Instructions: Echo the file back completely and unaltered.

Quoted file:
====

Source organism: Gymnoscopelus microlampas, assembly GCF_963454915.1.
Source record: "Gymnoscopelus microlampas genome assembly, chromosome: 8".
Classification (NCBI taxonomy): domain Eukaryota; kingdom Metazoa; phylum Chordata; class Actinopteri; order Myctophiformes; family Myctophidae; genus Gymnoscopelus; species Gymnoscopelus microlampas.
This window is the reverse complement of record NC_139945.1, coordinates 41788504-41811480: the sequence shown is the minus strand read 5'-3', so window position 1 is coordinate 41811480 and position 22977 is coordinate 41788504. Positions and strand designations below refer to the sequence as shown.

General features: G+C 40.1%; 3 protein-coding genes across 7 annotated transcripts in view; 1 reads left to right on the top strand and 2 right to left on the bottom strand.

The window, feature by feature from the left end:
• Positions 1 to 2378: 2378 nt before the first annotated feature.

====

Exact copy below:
Source organism: Gymnoscopelus microlampas, assembly GCF_963454915.1.
Source record: "Gymnoscopelus microlampas genome assembly, chromosome: 8".
Classification (NCBI taxonomy): domain Eukaryota; kingdom Metazoa; phylum Chordata; class Actinopteri; order Myctophiformes; family Myctophidae; genus Gymnoscopelus; species Gymnoscopelus microlampas.
This window is the reverse complement of record NC_139945.1, coordinates 41788504-41811480: the sequence shown is the minus strand read 5'-3', so window position 1 is coordinate 41811480 and position 22977 is coordinate 41788504. Positions and strand designations below refer to the sequence as shown.

General features: G+C 40.1%; 3 protein-coding genes across 7 annotated transcripts in view; 1 reads left to right on the top strand and 2 right to left on the bottom strand.

The window, feature by feature from the left end:
• Positions 1 to 2378: 2378 nt before the first annotated feature.